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H. W. Flynn, Jr., N. Z. Gregori, D. Miller, I. U. Scott, J. L. Davis, T. G. Murray; Candida Endophthalmitis Following Cataract Surgery: Management Strategies, and Visual Acuity Outcomes. Invest. Ophthalmol. Vis. Sci. 2007;48(13):679.
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To report the clinical presentation, management, and visual acuity outcomes in patients with Candida endophthalmitis following cataract surgery.
Retrospective consecutive case series. The Bascom Palmer Eye Institute Microbiology Laboratory database was reviewed to identify all patients with intraocular cultures positive for Candida between 1980-2006. Clinical records were reviewed to identify those patients who developed Candida endophthalmitis following cataract surgery.
Five patients were identified. Four had cataract surgery with posterior chamber intraocular lens (IOL); one underwent combined penetrating keratoplasty, cataract surgery, and anterior chamber intraocular lens implantation(IOL). Endophthalmitis developed 7-60 days postoperatively (median, 14 days) and patients were followed 7-48 months after presentation (median, 24 months). Presenting vision ranged between 20/200 and counting fingers. Examination demonstrated whitish material on the IOL in four patients and within the cataract wound in one. Four patients experienced persistent or recurrent infection despite intravitreal and systemic antifungal treatment. All patients were treated initially with intravitreal amphotericin B and pars plana vitrectomy; four received oral antifungal agents; four underwent IOL removal. Final vision ranged from 20/25 to light perception. A final acuity ≥ 20/50 was achieved in 2 patients and was < 5/200 in 2 patients.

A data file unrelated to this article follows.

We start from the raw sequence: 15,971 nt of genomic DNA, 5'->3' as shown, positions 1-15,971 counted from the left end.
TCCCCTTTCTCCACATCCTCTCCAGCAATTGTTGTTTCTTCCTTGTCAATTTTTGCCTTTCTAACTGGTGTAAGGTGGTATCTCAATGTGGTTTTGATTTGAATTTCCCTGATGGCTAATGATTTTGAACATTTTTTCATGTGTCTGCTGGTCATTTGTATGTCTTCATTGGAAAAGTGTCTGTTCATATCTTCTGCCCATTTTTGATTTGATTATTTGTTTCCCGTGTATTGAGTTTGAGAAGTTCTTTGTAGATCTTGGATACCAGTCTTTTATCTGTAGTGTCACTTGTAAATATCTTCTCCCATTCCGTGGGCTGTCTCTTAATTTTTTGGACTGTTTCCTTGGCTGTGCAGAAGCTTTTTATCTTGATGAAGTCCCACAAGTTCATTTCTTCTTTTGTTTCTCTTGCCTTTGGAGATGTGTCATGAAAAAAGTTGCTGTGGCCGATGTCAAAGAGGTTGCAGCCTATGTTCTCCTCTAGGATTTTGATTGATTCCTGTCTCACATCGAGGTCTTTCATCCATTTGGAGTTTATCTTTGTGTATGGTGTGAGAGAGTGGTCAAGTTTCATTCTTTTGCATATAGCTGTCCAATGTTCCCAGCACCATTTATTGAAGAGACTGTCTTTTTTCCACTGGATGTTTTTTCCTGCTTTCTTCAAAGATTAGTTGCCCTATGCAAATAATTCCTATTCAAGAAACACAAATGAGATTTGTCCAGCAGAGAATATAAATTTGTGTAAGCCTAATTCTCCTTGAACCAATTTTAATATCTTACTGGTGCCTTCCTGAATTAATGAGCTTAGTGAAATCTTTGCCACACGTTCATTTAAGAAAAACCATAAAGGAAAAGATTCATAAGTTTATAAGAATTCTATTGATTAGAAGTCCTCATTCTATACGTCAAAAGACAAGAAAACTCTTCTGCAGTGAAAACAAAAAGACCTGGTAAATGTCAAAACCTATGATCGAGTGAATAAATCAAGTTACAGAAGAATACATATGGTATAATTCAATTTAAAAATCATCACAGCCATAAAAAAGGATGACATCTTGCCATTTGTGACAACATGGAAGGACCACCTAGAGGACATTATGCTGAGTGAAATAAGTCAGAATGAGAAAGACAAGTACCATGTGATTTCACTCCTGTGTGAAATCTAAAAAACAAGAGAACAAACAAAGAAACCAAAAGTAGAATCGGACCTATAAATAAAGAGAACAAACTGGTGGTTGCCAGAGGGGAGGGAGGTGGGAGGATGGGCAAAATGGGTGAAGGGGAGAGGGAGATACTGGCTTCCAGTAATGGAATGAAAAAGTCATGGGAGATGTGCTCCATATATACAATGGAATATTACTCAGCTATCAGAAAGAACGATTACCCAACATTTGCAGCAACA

When clinical features include whitish material on the IOL, lens capsule, or within the cataract wound, Candida should be included in the differential diagnosis of early-onset or delayed-onset endophthalmitis following cataract surgery. Initial pars plana vitrectomy, intravitreal antifungal injection, and oral antifungal medications may not achieve resolution of the infection . In the current series, after IOL explantation in eyes with recurrent disease, the infection resolved but visual acuity outcomes were variable.
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